Lyn: I have to admit I liked it. I like that it seemed like a dream. I also enjoyed that it was open ended, and you never really get the full picture. What happened? Was it a daydream? Did Scott ever make it out of the box? Did he lose his mind, and was he the one that ended up in the nursing home? I saw the incident with Sam like a breaking point for the story. I liked that, at this point, you could make an argument that it could have been real, and it could have been made up. That scene, and the writing after this point, seemed to go off in a new direction.

Kara: No, I definitely think it really happened. And I know how you like to think things are not what they seem (cough–haha) but I really do think he was just drugged by the greenhouse plants. I don’t think he was ever IN the boxes. I think the guy in the nursing home was just a random old guy the family paid off because I think Inez truly did mean to keep Scott from finding Cordova. I mean, look where the guy was living! He was truly off the radar. I think his work was always about his art and never about being a celebrity. Everything he did to remain mysterious was to keep his family out of the public eye. But the nature of his work kept people guessing and making them believe there was more going on than there actually was.

Lyn: The very last part of the book was very ambiguous. He speculated what would happen, but he never confirmed it.I really like how the novel ended, since Cordova’s own movies seem to lack a conclusion that was spelled out of the audience.

Kara: YASSSSS. That is one of the parallels I was thinking of when I mentioned them. The book ended like a Cordova movie! Which I didn’t notice the first time I read it. I was really disappointed by the ending then but now that I picked up on that, I LOVED it. And then I thought about all the other ways it could have ended, and to be honest, this was the only way that made sense.

Lyn: So I can conclude that it had some high points.

Kara: Of course. I kind of just wanted to squeeze your reasoning out of you. Now your rating makes more sense to me. 😀 I am going to go ahead and give it 4.5 stars. Last time I gave it a straight 5, but I am knocking off a half a star for some writing cliches. Scott’s sexism, for one. But also, I cannot STAND how the book opened with Scott looking in a mirror to describe his appearance. That is such an amateur way to describe someone’s looks. And to have it open that way? YUCK. I realize I am nitpicking, but I haven’t seen that in a book in a long time because most writers know NOT to make that amateur mistake. That said, it’s about all I can complain about.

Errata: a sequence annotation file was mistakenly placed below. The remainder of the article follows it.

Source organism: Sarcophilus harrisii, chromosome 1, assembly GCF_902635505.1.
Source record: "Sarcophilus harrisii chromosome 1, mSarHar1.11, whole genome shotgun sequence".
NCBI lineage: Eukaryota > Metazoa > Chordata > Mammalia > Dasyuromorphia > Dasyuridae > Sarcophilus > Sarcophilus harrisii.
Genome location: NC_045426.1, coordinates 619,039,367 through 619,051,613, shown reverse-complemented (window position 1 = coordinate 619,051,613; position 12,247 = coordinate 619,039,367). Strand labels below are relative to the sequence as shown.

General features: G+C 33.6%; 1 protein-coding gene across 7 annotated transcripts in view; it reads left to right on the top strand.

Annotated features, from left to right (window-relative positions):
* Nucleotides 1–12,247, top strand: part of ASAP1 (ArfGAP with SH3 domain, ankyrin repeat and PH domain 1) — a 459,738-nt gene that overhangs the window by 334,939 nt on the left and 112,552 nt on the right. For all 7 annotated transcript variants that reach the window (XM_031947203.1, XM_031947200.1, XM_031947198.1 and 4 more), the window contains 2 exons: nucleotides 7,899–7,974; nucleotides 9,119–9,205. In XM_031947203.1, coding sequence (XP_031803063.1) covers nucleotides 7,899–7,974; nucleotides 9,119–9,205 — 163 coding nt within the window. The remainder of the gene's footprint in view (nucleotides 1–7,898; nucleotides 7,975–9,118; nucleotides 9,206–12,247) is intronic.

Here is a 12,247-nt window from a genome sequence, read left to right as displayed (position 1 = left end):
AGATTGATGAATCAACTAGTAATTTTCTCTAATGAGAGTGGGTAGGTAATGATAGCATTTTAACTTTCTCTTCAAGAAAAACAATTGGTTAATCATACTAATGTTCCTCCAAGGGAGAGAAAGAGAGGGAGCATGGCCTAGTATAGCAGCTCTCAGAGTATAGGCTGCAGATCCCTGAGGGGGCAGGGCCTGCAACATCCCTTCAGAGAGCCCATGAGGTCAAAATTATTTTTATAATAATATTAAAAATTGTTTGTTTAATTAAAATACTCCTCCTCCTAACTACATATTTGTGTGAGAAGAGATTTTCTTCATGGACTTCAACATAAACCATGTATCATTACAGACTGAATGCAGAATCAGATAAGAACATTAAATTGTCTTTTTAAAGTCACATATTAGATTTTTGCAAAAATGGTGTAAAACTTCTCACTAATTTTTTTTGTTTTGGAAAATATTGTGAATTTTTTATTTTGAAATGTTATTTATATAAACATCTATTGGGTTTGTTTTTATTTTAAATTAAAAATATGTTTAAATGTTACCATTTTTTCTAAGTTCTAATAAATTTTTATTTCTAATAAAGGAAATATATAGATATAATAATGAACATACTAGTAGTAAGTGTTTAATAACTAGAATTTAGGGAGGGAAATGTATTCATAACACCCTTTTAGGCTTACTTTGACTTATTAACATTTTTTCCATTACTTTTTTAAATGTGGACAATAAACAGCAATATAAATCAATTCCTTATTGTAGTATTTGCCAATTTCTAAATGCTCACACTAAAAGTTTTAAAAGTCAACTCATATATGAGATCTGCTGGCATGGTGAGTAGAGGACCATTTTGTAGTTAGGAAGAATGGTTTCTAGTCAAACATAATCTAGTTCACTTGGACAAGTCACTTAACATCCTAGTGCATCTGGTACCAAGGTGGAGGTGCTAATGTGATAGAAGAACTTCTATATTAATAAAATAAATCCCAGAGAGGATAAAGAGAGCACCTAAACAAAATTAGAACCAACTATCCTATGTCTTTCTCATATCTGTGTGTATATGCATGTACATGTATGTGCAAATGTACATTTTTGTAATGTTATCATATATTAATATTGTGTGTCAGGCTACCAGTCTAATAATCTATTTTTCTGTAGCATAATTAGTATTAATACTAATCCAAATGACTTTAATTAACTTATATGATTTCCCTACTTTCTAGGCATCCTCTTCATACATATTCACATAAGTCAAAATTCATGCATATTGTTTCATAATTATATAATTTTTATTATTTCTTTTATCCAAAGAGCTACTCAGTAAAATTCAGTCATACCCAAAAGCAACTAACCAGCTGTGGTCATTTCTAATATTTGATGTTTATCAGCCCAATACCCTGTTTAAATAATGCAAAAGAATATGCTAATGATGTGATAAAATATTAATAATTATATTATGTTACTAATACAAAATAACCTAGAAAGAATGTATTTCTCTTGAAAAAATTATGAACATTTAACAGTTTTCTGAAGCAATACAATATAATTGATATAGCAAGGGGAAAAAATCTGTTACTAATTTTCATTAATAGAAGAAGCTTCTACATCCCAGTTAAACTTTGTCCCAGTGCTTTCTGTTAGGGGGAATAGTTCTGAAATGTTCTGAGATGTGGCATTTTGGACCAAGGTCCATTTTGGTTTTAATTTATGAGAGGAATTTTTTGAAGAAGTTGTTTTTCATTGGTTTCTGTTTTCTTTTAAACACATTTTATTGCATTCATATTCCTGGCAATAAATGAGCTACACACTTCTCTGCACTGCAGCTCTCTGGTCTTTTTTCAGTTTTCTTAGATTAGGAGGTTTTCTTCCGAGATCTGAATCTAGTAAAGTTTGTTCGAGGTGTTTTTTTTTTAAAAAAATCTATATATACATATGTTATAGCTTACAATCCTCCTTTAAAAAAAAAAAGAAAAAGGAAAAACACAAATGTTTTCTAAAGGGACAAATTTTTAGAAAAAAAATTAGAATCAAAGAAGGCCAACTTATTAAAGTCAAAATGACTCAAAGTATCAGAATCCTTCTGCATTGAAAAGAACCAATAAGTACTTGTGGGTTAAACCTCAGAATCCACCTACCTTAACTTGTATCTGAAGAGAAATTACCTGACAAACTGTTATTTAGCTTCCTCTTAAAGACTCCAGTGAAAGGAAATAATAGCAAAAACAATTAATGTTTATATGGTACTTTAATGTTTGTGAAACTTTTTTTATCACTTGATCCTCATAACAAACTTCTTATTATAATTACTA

Lyn: Well, thank you for introducing me to the story. It was a great study into dividing the voice of your characters.

Kara: Yeah, that’s true. They all really did have distinct and unique voices. I am happy you got something out of it, at least. I will go back to fangirling in my own corner. Haha!

Next we are reading Frostbite. It’s Bekkas pick, and I think I may be sitting that one out. I really was not a fan of the first book. How are you feeling going into it?

Lyn: I am really curious about the story. I loved that the book centered around a strong female friendship, so I want to continue reading. I give paranormal more leeway in the fall anyhow.

Kara: Good point. I am still deciding. Basically it depends on whether I can find the time. I have a blog tour coming up and I am soooo behind. GAH. Okay, until next time?

Lyn: Until then! Over and OUT.

Lyn:

three-stars

Kara:

four-half-stars

4 responses to “Forgotten Fridays: Night Film by Marisha Pessl

  1. I really loved the way it opened too, Lyn. Using news articles as a way of avoiding info-dumping is kind of genius. And I’m so with you, Kara, on having a hard time understanding why people don’t like the book. I get all mentally whiny “But whhyyyyy it’s the BESSTTT!!!” Oh well. 🙂 I’ve read a lot of ambiguous ending novels but this one was one I remember liking the most. I wasn’t completely sold after finishing because my mind was boggled, truly, but I really like that kind of ending.. the ones that keep you thinking and really leave it up to you to come up with any and all possible answers. So glad to see that you at least enjoyed it (almost) as much the 2nd time around because it’s a favorite I definitely want to do a re-read of.